Next in our series on the writers of “VEGAN VOICES – Essays by Inspiring Changemakers”, is Ori Shavit.
Ori Shavit is a food journalist and restaurant critic who used to eat everything until she became vegan about a decade ago. Since then, she has become one of the leaders of the most significant culinary revolution to have taken place in Israel in recent years. She is the founder of the blog ‘Vegans On Top’, regularly collaborates with leading food companies in Israel, develops recipes, leads cooking workshops, and gives talks on plant-based nutrition and the vegan lifestyle around the world. Ori also founded the successful vegan pop-up restaurant ‘Miss Kaplan’ that operated in Tel Aviv. She is author of the best-selling cookbook ‘My Vegan Kitchen’, which has already sold twenty-five thousand copies in Israel. Her second cookbook, ‘Vegan Celebration’, was released in February of 2021.
Extract from her essay in VEGAN VOICES:
“Today, Israel is a vegan power nation. It is considered the country with the highest percentage of vegans and vegetarians in the world… It has a particularly high percentage of flexitarians. About 35 percent of Israelis claim to have reduced their animal consumption in recent years. As of the time I am writing these words more than one hundred companies and projects are offering, producing, and developing a large variety of alternatives to animal products, and the volume of plant-based products already being sold in market chains is constantly expanding. Advertisements promoting vegan products like vegan milk and vegan burgers are broadcast on prime-time TV, and almost all national restaurant and coffee chains offer customers a wide selection of vegan dishes that are clearly marked on the menu. Even in the dining rooms of the Israeli army, a growing selection of vegan dishes is served, in light of the number of vegan soldiers having increased significantly in recent years. When you look back and see how far and to what extent this change has taken place, it is impossible to call it anything other than a revolution”.
Review of Vegan Voices by Bruce Friedrich, Co-founder & Executive Director, The Good Food Institute:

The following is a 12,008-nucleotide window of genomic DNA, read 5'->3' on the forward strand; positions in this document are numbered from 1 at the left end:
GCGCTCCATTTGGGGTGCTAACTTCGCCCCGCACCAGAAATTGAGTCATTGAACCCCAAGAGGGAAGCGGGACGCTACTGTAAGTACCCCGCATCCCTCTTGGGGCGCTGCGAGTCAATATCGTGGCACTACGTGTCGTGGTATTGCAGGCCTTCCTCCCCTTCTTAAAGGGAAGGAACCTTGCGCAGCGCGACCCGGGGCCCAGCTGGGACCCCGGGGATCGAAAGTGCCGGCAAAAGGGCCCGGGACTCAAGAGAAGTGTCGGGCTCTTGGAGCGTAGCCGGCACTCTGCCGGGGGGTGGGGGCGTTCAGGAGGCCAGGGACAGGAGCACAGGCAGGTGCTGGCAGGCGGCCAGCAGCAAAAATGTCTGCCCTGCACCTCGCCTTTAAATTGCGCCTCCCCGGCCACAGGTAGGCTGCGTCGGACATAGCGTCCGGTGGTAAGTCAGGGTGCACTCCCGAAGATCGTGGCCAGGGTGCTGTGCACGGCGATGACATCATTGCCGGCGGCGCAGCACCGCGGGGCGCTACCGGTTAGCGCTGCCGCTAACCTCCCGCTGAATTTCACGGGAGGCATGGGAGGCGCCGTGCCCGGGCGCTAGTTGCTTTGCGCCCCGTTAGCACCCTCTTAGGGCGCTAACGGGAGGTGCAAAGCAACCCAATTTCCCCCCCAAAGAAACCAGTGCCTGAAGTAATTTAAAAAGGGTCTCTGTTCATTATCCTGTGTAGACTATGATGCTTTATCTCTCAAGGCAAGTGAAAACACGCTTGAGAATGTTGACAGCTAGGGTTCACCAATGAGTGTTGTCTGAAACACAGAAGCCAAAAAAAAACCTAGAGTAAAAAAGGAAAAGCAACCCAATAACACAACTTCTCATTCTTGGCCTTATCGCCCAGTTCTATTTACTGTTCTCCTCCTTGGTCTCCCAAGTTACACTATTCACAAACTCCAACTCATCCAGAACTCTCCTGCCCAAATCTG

“There are as many reasons to be vegan as there are vegans, as this lovely anthology makes clear. So many of my heroes in one place—what a treat. Read it and be inspired.”
Vegan Voices: Essays by Inspiring Changemakers
Available at Lantern Publishing & Media
Paperback ISBN: 978-1-59056-650-3
eBook ISBN: 978-1-59056-651-0
In this blog End Animal Slaughter’s Sandra Kyle puts a date on the end of animal agriculture.
In 2018 I self published a slim book calling for the New Zealand government to close all slaughterhouses before 2025. Most ‘sensible’ people, including many vegans, thought at the time that it was a wishful-thinking fantasy, and could never happen in such a short timeframe.
Fast forward three years and such predictions are beginning to become commonplace. Not only from outsiders like myself, but also from within the animal agriculture Industry. Here in New Zealand, Danielle Appleton, MBA and Masters in Dairy Science and Technology, spent a decade with dairy giant Fonterra before launching her own alternative-dairy startup. In this TED talk from a couple of years ago she warns that two technologies – plant protein and synthetic dairy – means that dairy will no longer be this country’s ‘cash cow’. Just as wool was the social and economic backbone of New Zealand up until the 1950s,when synthetic fibres caused the bottom to fall out of the wool industry, alternative technologies are now heralding the end of animal agriculture. In fact, many futurists are predicting a much larger revolution that, as soon as the tipping point is reached, will grow exponentially to spell the end of raising and eating other animals for food worldwide. The new foods will be more nutritious and convenient, healthier, and produced at a lower cost than the animal-derived products they replace. A world having moved away from animal agriculture may also usher in a world without hunger.
Tony Seba, and Catherine Tubb from RethinkX, a US-based think tank that identifies social disruptions from new technology, have likened this agricultural revolution to the first domestication of plants and animals ten thousand years ago.
As the title of my book indicates, I believe this will happen in many places before 2025. And in 2018 I couldn’t foresee a pandemic or the increase in flooding and wildfires worldwide, two principle reasons why we are on the cusp of the end of animal agriculture.
We are on our way to a vegan world. To try a vegan diet, take the Vegan 22 challenge.
Billions of sentient beings die every single year because we want to eat them. Even if we are addicted to the taste of steak, lamb, pork, chicken and seafood, we can find similar tastes and textures within the plant kingdom to satisfy our cravings.
If you have seen Seaspiracy and want to stop eating seafood, this article by vegan food forager Josh Wayne shows how mushrooms can be made to taste and look like fish.
Read the article here